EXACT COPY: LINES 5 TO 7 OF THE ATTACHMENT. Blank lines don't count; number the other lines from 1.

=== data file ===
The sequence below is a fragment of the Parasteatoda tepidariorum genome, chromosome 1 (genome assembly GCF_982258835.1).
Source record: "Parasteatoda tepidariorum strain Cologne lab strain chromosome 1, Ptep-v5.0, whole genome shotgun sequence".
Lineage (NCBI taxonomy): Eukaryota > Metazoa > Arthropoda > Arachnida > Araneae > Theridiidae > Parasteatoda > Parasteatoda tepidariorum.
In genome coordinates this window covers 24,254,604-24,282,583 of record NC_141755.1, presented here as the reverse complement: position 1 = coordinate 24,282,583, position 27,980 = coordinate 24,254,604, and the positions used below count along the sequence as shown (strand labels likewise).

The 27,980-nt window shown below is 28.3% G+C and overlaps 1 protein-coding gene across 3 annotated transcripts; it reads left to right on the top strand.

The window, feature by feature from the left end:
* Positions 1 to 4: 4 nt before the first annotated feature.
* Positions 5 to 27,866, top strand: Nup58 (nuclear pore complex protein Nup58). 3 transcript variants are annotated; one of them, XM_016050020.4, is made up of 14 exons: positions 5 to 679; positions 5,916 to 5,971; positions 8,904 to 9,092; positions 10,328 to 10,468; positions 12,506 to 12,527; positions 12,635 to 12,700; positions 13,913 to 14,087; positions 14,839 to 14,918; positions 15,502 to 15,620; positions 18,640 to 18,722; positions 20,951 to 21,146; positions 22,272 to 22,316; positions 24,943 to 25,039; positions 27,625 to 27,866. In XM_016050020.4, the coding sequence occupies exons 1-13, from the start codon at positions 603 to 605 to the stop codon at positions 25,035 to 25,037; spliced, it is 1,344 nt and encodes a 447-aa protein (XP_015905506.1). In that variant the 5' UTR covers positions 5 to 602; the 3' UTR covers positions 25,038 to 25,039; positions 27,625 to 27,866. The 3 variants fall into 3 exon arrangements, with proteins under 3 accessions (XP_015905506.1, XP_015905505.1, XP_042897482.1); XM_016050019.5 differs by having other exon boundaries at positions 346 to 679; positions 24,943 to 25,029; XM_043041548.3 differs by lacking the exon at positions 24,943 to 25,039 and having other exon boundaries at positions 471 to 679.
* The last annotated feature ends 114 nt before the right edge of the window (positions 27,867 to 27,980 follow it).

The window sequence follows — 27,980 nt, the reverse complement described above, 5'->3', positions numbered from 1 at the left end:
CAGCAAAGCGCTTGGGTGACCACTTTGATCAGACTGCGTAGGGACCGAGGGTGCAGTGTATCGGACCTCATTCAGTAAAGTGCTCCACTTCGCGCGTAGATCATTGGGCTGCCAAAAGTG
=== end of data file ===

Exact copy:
The 27,980-nt window shown below is 28.3% G+C and overlaps 1 protein-coding gene across 3 annotated transcripts; it reads left to right on the top strand.

The window, feature by feature from the left end:
* Positions 1 to 4: 4 nt before the first annotated feature.